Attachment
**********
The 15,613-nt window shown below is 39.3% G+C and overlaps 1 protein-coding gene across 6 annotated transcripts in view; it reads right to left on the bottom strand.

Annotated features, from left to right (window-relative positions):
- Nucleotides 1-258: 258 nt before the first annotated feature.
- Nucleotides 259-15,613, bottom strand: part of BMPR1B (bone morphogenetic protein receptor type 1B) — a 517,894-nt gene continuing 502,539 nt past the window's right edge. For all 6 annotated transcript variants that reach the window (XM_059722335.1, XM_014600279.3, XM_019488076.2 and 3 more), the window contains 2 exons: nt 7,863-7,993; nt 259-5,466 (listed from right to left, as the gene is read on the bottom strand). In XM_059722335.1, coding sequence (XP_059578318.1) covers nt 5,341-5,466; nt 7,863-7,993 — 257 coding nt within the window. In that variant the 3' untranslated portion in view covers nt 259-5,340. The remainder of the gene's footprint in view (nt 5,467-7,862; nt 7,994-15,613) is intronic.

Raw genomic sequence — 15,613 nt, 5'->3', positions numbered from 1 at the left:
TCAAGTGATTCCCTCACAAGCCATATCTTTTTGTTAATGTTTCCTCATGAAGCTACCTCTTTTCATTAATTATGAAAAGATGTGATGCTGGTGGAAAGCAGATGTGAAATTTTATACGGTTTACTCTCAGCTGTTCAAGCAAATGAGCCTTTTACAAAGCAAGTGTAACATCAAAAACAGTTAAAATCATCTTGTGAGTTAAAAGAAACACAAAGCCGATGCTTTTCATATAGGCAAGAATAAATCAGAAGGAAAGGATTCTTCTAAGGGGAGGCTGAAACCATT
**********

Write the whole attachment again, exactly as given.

The 15,613-nt window shown below is 39.3% G+C and overlaps 1 protein-coding gene across 6 annotated transcripts in view; it reads right to left on the bottom strand.

Annotated features, from left to right (window-relative positions):
- Nucleotides 1-258: 258 nt before the first annotated feature.
- Nucleotides 259-15,613, bottom strand: part of BMPR1B (bone morphogenetic protein receptor type 1B) — a 517,894-nt gene continuing 502,539 nt past the window's right edge. For all 6 annotated transcript variants that reach the window (XM_059722335.1, XM_014600279.3, XM_019488076.2 and 3 more), the window contains 2 exons: nt 7,863-7,993; nt 259-5,466 (listed from right to left, as the gene is read on the bottom strand). In XM_059722335.1, coding sequence (XP_059578318.1) covers nt 5,341-5,466; nt 7,863-7,993 — 257 coding nt within the window. In that variant the 3' untranslated portion in view covers nt 259-5,340. The remainder of the gene's footprint in view (nt 5,467-7,862; nt 7,994-15,613) is intronic.

Raw genomic sequence — 15,613 nt, 5'->3', positions numbered from 1 at the left:
TCAAGTGATTCCCTCACAAGCCATATCTTTTTGTTAATGTTTCCTCATGAAGCTACCTCTTTTCATTAATTATGAAAAGATGTGATGCTGGTGGAAAGCAGATGTGAAATTTTATACGGTTTACTCTCAGCTGTTCAAGCAAATGAGCCTTTTACAAAGCAAGTGTAACATCAAAAACAGTTAAAATCATCTTGTGAGTTAAAAGAAACACAAAGCCGATGCTTTTCATATAGGCAAGAATAAATCAGAAGGAAAGGATTCTTCTAAGGGGAGGCTGAAACCATT